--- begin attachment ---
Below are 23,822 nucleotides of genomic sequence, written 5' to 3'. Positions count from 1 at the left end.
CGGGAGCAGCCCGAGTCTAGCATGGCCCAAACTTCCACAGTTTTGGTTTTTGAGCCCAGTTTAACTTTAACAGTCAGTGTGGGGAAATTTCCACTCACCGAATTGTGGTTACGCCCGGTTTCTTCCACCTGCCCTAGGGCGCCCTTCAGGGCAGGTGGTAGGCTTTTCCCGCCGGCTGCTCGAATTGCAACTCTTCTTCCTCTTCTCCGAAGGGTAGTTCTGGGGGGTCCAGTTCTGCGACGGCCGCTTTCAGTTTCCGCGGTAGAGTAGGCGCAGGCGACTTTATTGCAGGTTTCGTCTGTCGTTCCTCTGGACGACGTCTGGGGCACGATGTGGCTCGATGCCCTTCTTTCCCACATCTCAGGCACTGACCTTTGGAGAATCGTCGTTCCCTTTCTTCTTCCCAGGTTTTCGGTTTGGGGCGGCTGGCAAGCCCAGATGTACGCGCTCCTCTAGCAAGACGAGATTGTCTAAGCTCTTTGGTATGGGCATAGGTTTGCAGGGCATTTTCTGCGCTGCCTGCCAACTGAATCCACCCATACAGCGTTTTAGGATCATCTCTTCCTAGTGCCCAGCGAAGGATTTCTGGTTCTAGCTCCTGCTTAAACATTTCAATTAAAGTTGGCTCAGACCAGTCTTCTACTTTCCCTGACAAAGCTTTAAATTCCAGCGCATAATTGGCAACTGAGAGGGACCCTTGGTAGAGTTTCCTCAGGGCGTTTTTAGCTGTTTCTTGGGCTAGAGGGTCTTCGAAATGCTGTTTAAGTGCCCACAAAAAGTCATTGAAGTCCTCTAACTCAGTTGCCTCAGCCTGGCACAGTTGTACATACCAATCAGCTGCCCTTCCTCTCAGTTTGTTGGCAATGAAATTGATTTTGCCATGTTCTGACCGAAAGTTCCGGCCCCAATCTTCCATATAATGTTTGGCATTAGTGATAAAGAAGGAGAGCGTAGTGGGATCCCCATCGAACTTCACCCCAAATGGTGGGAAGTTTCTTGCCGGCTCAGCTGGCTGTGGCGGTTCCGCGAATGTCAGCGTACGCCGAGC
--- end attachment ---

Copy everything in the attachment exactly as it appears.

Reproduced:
Below are 23,822 nucleotides of genomic sequence, written 5' to 3'. Positions count from 1 at the left end.
CGGGAGCAGCCCGAGTCTAGCATGGCCCAAACTTCCACAGTTTTGGTTTTTGAGCCCAGTTTAACTTTAACAGTCAGTGTGGGGAAATTTCCACTCACCGAATTGTGGTTACGCCCGGTTTCTTCCACCTGCCCTAGGGCGCCCTTCAGGGCAGGTGGTAGGCTTTTCCCGCCGGCTGCTCGAATTGCAACTCTTCTTCCTCTTCTCCGAAGGGTAGTTCTGGGGGGTCCAGTTCTGCGACGGCCGCTTTCAGTTTCCGCGGTAGAGTAGGCGCAGGCGACTTTATTGCAGGTTTCGTCTGTCGTTCCTCTGGACGACGTCTGGGGCACGATGTGGCTCGATGCCCTTCTTTCCCACATCTCAGGCACTGACCTTTGGAGAATCGTCGTTCCCTTTCTTCTTCCCAGGTTTTCGGTTTGGGGCGGCTGGCAAGCCCAGATGTACGCGCTCCTCTAGCAAGACGAGATTGTCTAAGCTCTTTGGTATGGGCATAGGTTTGCAGGGCATTTTCTGCGCTGCCTGCCAACTGAATCCACCCATACAGCGTTTTAGGATCATCTCTTCCTAGTGCCCAGCGAAGGATTTCTGGTTCTAGCTCCTGCTTAAACATTTCAATTAAAGTTGGCTCAGACCAGTCTTCTACTTTCCCTGACAAAGCTTTAAATTCCAGCGCATAATTGGCAACTGAGAGGGACCCTTGGTAGAGTTTCCTCAGGGCGTTTTTAGCTGTTTCTTGGGCTAGAGGGTCTTCGAAATGCTGTTTAAGTGCCCACAAAAAGTCATTGAAGTCCTCTAACTCAGTTGCCTCAGCCTGGCACAGTTGTACATACCAATCAGCTGCCCTTCCTCTCAGTTTGTTGGCAATGAAATTGATTTTGCCATGTTCTGACCGAAAGTTCCGGCCCCAATCTTCCATATAATGTTTGGCATTAGTGATAAAGAAGGAGAGCGTAGTGGGATCCCCATCGAACTTCACCCCAAATGGTGGGAAGTTTCTTGCCGGCTCAGCTGGCTGTGGCGGTTCCGCGAATGTCAGCGTACGCCGAGC